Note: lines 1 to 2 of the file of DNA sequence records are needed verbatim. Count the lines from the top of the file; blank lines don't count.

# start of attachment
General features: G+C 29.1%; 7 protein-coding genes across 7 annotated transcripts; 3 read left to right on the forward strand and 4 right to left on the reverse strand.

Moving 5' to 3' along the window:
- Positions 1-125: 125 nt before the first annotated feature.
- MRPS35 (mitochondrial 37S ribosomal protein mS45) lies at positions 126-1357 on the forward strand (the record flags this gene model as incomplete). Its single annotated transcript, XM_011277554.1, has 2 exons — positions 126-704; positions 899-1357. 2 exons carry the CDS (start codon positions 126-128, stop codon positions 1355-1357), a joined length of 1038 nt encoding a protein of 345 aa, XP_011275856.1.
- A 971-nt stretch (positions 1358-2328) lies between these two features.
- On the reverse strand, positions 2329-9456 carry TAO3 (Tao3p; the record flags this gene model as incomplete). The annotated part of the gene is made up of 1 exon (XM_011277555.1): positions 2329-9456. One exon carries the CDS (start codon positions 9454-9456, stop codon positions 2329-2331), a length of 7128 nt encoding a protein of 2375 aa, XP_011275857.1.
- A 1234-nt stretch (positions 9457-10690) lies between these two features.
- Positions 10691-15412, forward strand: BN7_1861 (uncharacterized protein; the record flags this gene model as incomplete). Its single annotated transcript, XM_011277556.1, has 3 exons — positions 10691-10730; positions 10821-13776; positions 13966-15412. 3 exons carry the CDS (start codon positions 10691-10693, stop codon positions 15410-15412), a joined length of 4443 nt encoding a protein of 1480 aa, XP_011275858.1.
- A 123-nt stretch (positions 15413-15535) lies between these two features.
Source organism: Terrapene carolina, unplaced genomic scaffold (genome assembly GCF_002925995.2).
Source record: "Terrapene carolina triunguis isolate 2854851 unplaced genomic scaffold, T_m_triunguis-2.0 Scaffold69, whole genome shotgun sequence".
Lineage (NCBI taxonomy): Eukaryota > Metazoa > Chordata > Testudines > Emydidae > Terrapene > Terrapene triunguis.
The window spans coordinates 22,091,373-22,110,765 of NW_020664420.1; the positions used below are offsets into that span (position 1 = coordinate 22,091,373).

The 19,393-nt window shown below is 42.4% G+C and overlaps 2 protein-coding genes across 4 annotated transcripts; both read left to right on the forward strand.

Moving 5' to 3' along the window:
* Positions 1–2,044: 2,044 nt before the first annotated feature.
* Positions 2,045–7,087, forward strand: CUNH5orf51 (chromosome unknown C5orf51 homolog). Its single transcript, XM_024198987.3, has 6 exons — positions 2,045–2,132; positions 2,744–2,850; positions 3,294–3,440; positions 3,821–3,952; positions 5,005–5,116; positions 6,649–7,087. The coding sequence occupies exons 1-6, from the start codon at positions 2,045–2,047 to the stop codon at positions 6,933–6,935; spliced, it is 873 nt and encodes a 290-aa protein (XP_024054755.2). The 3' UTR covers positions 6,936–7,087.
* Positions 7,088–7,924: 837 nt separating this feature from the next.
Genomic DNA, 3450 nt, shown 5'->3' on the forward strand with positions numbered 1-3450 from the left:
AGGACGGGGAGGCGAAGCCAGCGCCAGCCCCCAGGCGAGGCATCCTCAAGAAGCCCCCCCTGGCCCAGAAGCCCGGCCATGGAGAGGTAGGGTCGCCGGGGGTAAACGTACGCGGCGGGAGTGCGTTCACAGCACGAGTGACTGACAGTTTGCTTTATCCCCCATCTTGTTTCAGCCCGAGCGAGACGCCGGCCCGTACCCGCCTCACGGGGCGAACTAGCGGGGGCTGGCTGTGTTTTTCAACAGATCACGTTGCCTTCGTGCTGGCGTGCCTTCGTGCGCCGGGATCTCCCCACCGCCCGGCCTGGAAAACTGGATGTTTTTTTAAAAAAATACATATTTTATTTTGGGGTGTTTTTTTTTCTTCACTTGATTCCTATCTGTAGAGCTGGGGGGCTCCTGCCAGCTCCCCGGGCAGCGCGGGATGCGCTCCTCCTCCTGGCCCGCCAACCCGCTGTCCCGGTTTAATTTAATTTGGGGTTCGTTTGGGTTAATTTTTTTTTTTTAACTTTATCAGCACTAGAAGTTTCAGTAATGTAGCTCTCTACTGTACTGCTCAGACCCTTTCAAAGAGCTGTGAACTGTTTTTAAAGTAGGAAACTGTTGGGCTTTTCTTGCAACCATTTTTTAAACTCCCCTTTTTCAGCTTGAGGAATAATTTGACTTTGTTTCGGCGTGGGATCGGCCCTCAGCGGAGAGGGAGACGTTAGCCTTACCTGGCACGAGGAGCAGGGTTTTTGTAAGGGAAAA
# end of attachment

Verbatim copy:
General features: G+C 29.1%; 7 protein-coding genes across 7 annotated transcripts; 3 read left to right on the forward strand and 4 right to left on the reverse strand.

Moving 5' to 3' along the window: